Intro of School Violence Prevention Act

Today Rep. Rick Glazier, Rep. Tricia Cotham, and Senator Julia Boseman announced the introduction of the School Violence Prevention Act in the NC House and Senate this week. Also known as the anti-bullying bill, this legislation will help make all students, including those who are LGBT, safer at school.

While this bill will establish an unambiguous stance against bullying by other students, it will also make it clear to educators and school employees that harassment is unacceptable. Senator Boseman, struggling to keep her composure, remembered "Jim McGraw Daniels, 14, died of an overdose after being bullied at school. By teachers." The North Carolina Association of Educators (NCAE) strongly supports the legislation.

Other supporting organizations include: The North Carolina PTA, NC Advocates for Justice, The Mental Health Association in NC, The Covenant with North Carolina’s Children, The NC Pediatric Society, Equality NC, The North Carolina Council of Churches, The National Association of Social Workers, The Arc of North Carolina, The NC Justice Center, Parents and Teachers Against Violence in Education NC, The Association of School Social Workers NC, Action for Children NC, The ACLU of NC, Prevent Child Abuse NC, North Carolina NOW, The Alliance for Disability Advocates, The NC Psychoanalytic Foundation, The NC Coalition Against Domestic Violence, El Pueblo NC, The Autism Society NC, Young Democrats of NC, and North Carolinians Against Gun Violence.

Despite the uncontroversial nature of the legislation and the broad coalition of support for it, North Carolina's right wing is mobilizing to attack the bill. Tami Fitzgerald, a lobbyist for the hate group NC 4 Marriage stood in the corner of today's press conference, impassive even when listening to testimony of abused children. Opponents will undermine support by falsely claiming that the bill will create special privileges for some students (those often targeted for bullying), and by claiming that vague regulations are better than clearly articulated ones.

Anticipating political attacks, Representative Tricia Cotham stood up to the religious right today in defense of children:

"For years the other side has come up with excuses - I am sick and tired of their excuses when our children's welfare is at stake.

"There are some people who accept bullying in our schools just to advance a political agenda of their own, and that is wrong! Our children should be above politics."

Bullying and harassment has deadly effects. Victims are far more likely than non-bullied peers to attempt or commit suicide. By passing the School Violence Prevention Act we will save young lives.



Too bad Rick doesn't want to run for Congress. He would be so good.


Well, I was kinda vocal in discouraging him

He floated his name to run against Larry Kissell back in 2007. The uproar was more over the way he had his name floated by Jerry Meek right before the end of a fundraising quarter rather than over Rick and his credentials.

Vote Democratic! The ass you save may be your own.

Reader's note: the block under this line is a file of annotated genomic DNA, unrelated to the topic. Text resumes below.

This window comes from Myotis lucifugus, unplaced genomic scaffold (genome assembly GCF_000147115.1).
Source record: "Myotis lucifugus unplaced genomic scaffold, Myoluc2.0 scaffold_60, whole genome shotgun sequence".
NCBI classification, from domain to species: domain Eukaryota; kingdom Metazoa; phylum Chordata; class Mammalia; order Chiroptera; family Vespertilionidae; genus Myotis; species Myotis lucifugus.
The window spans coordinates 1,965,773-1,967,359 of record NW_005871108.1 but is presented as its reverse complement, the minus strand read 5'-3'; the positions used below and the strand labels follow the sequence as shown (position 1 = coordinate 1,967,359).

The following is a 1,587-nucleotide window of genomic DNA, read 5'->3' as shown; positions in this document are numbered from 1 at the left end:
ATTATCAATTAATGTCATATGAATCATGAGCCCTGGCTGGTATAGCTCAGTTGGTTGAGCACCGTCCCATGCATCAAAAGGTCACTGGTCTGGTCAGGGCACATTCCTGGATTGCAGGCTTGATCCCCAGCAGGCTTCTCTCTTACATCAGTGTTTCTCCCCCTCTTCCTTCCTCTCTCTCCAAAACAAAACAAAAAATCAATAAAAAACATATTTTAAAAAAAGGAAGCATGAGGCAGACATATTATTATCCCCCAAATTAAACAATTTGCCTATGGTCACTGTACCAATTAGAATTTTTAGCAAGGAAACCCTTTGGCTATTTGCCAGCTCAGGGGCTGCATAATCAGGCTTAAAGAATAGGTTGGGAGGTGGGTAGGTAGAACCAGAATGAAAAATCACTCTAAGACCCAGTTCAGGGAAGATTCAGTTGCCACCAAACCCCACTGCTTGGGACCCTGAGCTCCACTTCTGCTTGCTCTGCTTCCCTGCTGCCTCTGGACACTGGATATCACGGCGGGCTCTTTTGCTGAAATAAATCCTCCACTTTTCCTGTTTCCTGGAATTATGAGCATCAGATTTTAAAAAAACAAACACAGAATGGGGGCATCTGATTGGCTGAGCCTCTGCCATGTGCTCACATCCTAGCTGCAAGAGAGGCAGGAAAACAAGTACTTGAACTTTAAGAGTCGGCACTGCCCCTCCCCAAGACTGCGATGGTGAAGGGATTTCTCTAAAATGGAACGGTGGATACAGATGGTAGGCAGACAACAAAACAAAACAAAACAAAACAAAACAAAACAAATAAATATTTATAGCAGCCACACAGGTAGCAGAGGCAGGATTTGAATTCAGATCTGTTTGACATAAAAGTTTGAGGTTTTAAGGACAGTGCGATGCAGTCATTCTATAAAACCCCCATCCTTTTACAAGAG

Rahm again

I don't think Rahm wanted him either. He thought he was too liberal to win in NC. He was all about Tim Dunn. Tim ran for about five minutes. Rahm wouldn't back Larry either. If he had Larry probably would have won the first time. When will they start listening to the people who are actually here?


A press conference you need to watch

This was not the typical press conference on Jones Street. When this video is available, you should take the time to watch it. Some legislators tear up at times. It is difficult to pick a best part. Take the time to watch it all.

A couple of links to coverage from Equality NC are here and here. Note the comments are enabled at Equality NC's new blog.


Bullying school districts

Let me first start by saying we agree on the underlying issue here, Jerimee. Bullying is unacceptable for any reason whatsoever.

But do you really believe this bill will stop bullying? I wish it could. I wish anything could. We can make murder illegal, but we can't stop killing. We can make rules about bullying. We have already but we can't stop it. No matter how many rules we put in place, some kids will still be ignorant. Some kids will make fun of others for wearing the wrong type of clothes or shoes. Some kids will make comments meant to denigrate others for their race, ethnicity, gender, or sexual orientation. It sucks. I was bullied. I'm sure many of us were. Still, we can't legislate away intolerance.

What this bill will do is set a bad precedent for having state legislators putting themselves in the place of school districts, principals, and educators. Local school officials, teachers, administrators, and parents are the best people to set school discipline policy and they should be given the opportunity to do that. That doesn't mean the problem isn't serious or important. It just means that good educational environments are best created at the local level. Having state legislators bully school districts into adopting their policy for school discipline is not the way to fix the bullying problem. We should find common ground and attack this problem at the local level.